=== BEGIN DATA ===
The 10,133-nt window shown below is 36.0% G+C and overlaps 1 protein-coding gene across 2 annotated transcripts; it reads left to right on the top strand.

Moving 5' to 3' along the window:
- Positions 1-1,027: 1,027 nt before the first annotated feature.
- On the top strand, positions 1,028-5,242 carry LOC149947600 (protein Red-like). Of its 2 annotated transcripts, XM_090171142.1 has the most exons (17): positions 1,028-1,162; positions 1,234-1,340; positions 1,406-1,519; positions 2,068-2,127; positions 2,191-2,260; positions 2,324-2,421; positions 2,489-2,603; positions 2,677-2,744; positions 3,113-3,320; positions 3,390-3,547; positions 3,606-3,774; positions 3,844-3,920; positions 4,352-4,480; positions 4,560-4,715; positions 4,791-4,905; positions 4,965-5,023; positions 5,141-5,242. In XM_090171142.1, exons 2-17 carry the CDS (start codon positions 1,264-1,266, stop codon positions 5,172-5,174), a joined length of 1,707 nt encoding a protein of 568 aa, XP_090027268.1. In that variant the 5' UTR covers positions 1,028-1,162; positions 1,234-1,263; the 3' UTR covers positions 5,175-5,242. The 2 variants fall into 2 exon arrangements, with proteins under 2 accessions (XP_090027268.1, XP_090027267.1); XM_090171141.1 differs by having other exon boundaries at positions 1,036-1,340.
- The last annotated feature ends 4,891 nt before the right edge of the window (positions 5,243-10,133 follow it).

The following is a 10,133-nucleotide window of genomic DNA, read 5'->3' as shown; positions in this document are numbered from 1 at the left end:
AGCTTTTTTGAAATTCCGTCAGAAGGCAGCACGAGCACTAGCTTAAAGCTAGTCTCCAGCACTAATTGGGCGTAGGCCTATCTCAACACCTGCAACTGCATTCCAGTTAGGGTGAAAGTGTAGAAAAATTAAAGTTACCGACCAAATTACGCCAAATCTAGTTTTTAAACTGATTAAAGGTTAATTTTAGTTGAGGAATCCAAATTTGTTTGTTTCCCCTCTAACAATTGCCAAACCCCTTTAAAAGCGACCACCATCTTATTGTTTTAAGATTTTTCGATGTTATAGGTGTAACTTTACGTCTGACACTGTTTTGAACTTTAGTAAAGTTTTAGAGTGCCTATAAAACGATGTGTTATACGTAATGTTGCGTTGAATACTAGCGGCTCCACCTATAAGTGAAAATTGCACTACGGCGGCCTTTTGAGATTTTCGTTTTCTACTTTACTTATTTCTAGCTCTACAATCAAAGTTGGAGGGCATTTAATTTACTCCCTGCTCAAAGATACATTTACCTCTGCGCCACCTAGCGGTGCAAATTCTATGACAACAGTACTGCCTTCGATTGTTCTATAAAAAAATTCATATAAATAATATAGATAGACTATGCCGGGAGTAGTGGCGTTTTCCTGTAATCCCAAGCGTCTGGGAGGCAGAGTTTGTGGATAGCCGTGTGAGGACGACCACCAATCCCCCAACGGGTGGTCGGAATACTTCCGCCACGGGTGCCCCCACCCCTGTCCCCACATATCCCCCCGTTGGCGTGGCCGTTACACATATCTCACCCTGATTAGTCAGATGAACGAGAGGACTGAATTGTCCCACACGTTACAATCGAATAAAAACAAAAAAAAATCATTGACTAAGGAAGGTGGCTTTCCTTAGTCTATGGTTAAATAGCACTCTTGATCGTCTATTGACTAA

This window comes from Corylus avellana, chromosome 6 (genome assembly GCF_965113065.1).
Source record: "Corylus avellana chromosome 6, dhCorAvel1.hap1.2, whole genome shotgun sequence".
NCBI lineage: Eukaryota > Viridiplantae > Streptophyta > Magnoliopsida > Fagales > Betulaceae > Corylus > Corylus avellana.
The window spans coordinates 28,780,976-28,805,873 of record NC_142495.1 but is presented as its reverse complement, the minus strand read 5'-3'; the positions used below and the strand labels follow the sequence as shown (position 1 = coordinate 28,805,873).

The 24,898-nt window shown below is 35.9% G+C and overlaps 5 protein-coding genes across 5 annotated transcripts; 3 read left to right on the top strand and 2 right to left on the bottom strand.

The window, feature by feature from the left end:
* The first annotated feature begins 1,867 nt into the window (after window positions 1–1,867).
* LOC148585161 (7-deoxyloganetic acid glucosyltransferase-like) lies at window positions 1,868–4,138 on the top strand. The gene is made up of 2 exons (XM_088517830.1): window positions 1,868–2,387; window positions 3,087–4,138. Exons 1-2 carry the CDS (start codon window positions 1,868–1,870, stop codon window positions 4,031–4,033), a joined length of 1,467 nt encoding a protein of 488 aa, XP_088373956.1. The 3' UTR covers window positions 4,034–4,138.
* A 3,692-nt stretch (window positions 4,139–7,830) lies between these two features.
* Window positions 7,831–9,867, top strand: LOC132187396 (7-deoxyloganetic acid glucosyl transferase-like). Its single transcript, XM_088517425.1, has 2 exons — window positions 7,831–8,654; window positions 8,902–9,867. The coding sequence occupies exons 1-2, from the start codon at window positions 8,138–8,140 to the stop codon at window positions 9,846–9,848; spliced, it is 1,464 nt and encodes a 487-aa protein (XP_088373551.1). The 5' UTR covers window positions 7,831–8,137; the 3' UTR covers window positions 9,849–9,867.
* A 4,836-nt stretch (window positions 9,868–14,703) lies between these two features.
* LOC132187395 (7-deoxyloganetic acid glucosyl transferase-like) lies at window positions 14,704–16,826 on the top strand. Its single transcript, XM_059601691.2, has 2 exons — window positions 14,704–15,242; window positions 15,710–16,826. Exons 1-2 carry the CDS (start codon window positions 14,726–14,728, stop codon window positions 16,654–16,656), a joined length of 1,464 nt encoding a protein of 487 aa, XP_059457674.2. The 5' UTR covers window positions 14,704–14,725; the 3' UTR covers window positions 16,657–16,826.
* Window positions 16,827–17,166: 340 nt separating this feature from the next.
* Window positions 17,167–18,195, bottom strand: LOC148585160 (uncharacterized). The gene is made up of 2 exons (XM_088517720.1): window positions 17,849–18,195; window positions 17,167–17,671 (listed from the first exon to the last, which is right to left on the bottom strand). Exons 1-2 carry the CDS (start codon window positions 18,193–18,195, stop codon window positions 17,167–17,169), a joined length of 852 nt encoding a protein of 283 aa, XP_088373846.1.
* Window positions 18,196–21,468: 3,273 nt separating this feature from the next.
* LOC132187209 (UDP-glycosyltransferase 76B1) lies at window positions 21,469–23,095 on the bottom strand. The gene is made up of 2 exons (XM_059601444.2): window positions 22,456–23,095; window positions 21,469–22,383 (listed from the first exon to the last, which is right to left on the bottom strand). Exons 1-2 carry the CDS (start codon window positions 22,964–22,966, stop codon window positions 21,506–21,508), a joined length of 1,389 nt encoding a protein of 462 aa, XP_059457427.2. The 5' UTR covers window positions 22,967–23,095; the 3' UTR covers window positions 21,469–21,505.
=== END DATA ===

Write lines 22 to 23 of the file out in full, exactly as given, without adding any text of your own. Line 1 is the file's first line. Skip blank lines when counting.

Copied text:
* Window positions 18,196–21,468: 3,273 nt separating this feature from the next.
* LOC132187209 (UDP-glycosyltransferase 76B1) lies at window positions 21,469–23,095 on the bottom strand. The gene is made up of 2 exons (XM_059601444.2): window positions 22,456–23,095; window positions 21,469–22,383 (listed from the first exon to the last, which is right to left on the bottom strand). Exons 1-2 carry the CDS (start codon window positions 22,964–22,966, stop codon window positions 21,506–21,508), a joined length of 1,389 nt encoding a protein of 462 aa, XP_059457427.2. The 5' UTR covers window positions 22,967–23,095; the 3' UTR covers window positions 21,469–21,505.